Date: 10/11/1942
Squadron Code: 'C'
Serial Number: Liberator Mk.III - FK238
U-Boat details : U-436 - Type VIIC - attacked - extensive damages - returned to port
:::: Flight - Mission Details ::::....

Base: St Eval
Time Up: 0633 - Time Down: 1244 - Duration: 16hrs 11mins
Op: A/S Patrol

F/L Allen Memoirs:

November 10. A few days later we were on anti-sub patrol in the Bay of Biscay patrolling at 5000 feet when we spotted a U-boat on the surface headed north. We were on a southerly heading so it was straight in with bomb doors open. We could see light machine-gun tracer headed our way as we approached but it quit when we were still out of range. We dropped six depth charges when the conning tower was still visible as we dived. George was sure he got a straddle and the photos subsequently confirmed this. We circled and waited for evidence of damage. After about ten minutes, the nose of the U-boat broke the surface and kept coming up at a very steep angle until we estimated it was one-third out of the water. We steep turned around it and the gunners all had the excitement of machine-gunning the exposed portion. We got a lot of hand held camera pictures. After about one half-hour, it slowly slipped back below the surface.

We headed home for St. Eval. This time there was not disappointment at the official result. The Admiralty, which was the authority on damage assessment, gave us a confirmed kill. Apparently the photos showed straddle with the conning tower still visible, and the confirming evidence was the very steep angle at which the U-boat bow surfaced, according to the experts had to upset the batteries which always produced some kind of poison gas. The subject of having killed a bunch of people was never discussed in the crew. These U-boat crews were sinking hundreds of Allied ships and killing thousands of those on board, so as far as I was concerned, the more of them we could kill, the better. I never lost one minute of sleep over it.

Update March 2012:

ORB summary: Aircraft "C" F/O E.E Allen and crew, airborne for A/S patrol and strike. Sighted and attacked fully surfaced U-Boat. 6 or 8 of crew seen on deck near conning tower, who machine gunned aircraft. Attacked with 6 Torpex D.C's, the third scoring a direct hit. No-one seen on deck after attack. Second attack made a few moments later with 6 D.C's. Oil patches observed and bows of U-Boat rising to an angle of 60'. Aircraft machine-gunned at close range.

Mission Report: "Airborne ST.EVAL. 0905hrs sighted U-boat fully surfaced on course 080' 6-8 knots, attacked from port beam at 100 ft. Six or eight members of the U-boat crew were seen near conning tower. Machine gun fire was opened up from gun near conning tower at 1000 yards. Captain released 6 DC's at 0907 and starddled U-boat whilst still fully surfaced, two falling short the third bouncing of the after part of the submarine, the 4th, 5th and 6th falling over the U-boat. U-boat appeared to stagger. rear gun opened fire as aircraft passed over U-boat, firing 100 roiunds with each gun. He saw no-one on deck. Aircraft climbed away to make second attack from starboard beam, as U-boat was submerging. At 0908, released a further 6 DC's which estimated to fall 25/30 yards ahead of the conning tower, which was still visible. Oil patches etc. visible. At 0910, the U-boat appeared above surface, gradually rising to an angle of about 60'. remained in this position for about 5 minutes, during which time aircraft circled and machine gunned at close range. Photographs were taken. S/C for base. No.S.E. 12 X 250lbs DC's, Torpex, carried."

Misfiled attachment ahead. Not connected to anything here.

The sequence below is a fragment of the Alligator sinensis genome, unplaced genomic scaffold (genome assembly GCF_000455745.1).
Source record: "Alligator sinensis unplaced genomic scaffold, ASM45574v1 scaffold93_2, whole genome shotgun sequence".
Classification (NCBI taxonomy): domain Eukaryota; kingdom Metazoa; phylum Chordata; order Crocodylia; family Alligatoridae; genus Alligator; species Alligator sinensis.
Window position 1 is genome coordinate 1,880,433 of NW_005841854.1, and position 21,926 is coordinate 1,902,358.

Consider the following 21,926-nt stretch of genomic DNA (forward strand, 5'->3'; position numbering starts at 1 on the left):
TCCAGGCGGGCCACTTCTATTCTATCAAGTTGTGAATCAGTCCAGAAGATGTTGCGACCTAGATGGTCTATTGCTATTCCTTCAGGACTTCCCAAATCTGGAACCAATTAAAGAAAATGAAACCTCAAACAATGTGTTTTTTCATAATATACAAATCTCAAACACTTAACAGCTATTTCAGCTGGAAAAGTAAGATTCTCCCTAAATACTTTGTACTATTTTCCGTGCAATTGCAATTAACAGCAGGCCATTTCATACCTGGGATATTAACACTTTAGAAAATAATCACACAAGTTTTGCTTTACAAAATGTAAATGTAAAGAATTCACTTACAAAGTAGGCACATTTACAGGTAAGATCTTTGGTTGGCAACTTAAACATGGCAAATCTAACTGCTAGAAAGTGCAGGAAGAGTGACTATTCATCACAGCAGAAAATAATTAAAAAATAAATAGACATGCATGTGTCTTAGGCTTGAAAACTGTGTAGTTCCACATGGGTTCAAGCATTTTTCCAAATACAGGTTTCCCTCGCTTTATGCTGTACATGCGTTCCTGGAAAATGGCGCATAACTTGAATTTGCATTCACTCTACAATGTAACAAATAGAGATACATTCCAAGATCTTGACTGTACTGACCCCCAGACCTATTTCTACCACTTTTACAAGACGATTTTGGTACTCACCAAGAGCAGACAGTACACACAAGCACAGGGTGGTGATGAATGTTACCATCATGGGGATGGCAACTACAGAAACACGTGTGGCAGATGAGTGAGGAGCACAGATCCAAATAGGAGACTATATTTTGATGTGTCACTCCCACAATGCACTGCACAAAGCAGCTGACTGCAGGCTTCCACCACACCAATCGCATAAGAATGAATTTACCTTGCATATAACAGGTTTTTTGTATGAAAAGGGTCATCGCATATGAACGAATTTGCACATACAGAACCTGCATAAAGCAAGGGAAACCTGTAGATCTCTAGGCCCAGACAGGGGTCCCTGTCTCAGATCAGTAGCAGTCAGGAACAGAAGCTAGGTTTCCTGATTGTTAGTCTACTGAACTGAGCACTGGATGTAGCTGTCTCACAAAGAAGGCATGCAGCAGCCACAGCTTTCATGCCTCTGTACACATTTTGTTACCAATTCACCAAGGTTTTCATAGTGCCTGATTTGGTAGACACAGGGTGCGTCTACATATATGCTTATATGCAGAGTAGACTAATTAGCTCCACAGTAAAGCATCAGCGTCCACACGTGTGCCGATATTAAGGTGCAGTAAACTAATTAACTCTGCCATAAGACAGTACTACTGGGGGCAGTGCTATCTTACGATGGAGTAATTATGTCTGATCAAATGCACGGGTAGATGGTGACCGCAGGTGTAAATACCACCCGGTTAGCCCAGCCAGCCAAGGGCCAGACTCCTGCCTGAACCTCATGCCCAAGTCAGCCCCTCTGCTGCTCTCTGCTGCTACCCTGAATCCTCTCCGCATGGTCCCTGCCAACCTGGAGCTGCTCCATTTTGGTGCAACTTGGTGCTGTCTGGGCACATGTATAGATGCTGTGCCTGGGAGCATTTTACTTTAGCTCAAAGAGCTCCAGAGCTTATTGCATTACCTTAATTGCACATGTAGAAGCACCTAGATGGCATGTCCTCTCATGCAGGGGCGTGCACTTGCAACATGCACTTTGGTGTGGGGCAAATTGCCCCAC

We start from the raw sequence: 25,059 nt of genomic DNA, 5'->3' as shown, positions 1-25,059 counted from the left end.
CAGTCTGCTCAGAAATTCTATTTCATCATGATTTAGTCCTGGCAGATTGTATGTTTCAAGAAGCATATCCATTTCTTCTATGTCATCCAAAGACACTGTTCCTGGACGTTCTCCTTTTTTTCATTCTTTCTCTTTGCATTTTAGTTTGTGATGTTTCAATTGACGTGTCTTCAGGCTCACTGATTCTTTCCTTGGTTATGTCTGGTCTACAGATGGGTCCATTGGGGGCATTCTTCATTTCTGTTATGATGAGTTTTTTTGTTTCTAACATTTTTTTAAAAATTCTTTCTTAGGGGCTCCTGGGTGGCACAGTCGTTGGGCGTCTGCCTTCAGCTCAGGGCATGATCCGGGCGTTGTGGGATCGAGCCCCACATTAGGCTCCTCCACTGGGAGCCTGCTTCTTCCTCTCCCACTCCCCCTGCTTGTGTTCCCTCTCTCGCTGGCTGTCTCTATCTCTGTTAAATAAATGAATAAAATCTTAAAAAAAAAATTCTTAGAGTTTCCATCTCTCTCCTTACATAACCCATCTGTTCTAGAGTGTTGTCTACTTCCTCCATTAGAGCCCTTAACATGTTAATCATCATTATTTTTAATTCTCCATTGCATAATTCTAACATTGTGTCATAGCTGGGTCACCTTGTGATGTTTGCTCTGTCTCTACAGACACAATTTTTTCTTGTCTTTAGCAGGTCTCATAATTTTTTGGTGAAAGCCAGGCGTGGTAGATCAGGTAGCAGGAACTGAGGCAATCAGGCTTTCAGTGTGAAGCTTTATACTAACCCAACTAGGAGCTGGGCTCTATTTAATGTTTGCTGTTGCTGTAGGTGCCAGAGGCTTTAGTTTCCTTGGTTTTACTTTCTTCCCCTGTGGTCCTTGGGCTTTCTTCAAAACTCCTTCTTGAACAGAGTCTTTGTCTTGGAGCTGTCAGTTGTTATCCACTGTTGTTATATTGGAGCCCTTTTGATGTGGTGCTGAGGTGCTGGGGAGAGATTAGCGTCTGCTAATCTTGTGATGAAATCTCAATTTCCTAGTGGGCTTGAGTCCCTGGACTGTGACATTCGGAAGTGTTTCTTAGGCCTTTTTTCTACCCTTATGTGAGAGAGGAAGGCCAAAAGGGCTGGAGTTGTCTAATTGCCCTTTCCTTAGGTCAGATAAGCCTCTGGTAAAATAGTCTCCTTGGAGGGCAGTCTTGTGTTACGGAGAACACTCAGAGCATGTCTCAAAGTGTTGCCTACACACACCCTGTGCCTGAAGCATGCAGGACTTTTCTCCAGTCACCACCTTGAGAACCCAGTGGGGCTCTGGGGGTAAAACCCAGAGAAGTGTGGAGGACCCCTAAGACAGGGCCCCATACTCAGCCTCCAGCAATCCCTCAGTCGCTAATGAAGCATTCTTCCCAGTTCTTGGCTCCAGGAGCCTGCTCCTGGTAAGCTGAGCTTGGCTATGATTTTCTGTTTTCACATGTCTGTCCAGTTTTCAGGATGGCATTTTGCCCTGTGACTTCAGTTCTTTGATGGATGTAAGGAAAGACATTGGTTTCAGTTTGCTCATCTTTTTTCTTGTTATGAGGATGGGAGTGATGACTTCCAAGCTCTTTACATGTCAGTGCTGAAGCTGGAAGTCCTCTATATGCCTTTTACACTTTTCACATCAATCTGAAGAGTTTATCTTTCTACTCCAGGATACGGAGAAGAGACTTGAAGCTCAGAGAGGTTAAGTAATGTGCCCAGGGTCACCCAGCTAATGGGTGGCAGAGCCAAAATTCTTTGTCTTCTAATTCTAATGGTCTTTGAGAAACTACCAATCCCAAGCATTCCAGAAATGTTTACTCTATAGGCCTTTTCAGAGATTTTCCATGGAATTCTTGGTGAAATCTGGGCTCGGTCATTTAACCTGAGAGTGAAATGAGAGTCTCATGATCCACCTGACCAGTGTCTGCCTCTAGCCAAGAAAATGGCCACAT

:::: More U-boat Details ::::....

Thanks to Rainer ( - the following information was posted on the forum:

"At least two air attacks were made on this day in the Bay of Biscay, the one described in your post carried out by Liberator "C" of 59 Sqn RAF in 46°27N/08°43W at 09.07 hours and one carried out by Whitley “G” of 502 Sqn RAF in 43°42N/08°24W at 14.34 hours.

I will research these two air attacks a bit more and publish the details here on if time permits, but judging from the time and area the attack on U-620, in which no damage was sustained but one crew member was killed, was carried out by the Whitley. The attack by the Liberator was carried out on U-436 which was badly shaken by the second series of depth charges but managed to reach Lorient safely on 12 November"


:::: Source - Memoires of F/L E.E. Allen DFC ::::....

During WWII, the RAF used three-letter codes to identify their aircraft from a distance. Two large letters were painted before the roundel, which signified the squadron to which the aircraft belonged, and another letter was painted after the roundel which indicated the individual aircraft. Aditionally, there was the individual serial number for each aircraft, which was painted in a much smaller size, usually somewhere at the rear of the aircraft: (more)

Codes used by RAF 59 Squadron:

PJ Sep 1938 - Sep 1939
TR Sep 1939 - Oct 1942
1 Aug 1943 - Jul 1944
WE Jul 1944 - Oct 1945
BY Oct 1945 - Jun 1946, Dec 1947 - Oct 1950